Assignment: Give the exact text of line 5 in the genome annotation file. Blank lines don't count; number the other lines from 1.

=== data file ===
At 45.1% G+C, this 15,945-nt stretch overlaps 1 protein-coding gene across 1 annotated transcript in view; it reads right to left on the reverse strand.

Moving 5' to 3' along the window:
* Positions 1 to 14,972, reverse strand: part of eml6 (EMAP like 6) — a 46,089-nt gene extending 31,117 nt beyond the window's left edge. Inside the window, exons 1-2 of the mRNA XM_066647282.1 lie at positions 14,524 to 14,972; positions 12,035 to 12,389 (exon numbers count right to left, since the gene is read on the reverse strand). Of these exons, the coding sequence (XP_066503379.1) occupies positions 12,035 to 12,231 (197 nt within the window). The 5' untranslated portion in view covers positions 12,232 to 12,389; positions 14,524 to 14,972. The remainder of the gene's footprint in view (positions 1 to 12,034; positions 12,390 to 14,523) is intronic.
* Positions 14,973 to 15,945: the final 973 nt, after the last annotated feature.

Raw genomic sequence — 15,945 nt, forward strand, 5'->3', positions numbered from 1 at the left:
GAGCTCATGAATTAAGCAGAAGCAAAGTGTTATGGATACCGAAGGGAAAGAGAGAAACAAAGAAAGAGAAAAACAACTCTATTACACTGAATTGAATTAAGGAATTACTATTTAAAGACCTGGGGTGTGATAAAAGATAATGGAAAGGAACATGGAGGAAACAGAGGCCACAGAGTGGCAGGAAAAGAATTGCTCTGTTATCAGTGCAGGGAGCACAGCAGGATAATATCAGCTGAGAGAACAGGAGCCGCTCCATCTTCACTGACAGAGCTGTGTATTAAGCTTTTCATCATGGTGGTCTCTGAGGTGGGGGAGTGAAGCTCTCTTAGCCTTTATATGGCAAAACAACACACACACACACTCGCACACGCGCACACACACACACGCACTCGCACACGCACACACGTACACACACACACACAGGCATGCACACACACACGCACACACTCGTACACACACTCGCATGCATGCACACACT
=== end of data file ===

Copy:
Raw genomic sequence — 15,945 nt, forward strand, 5'->3', positions numbered from 1 at the left: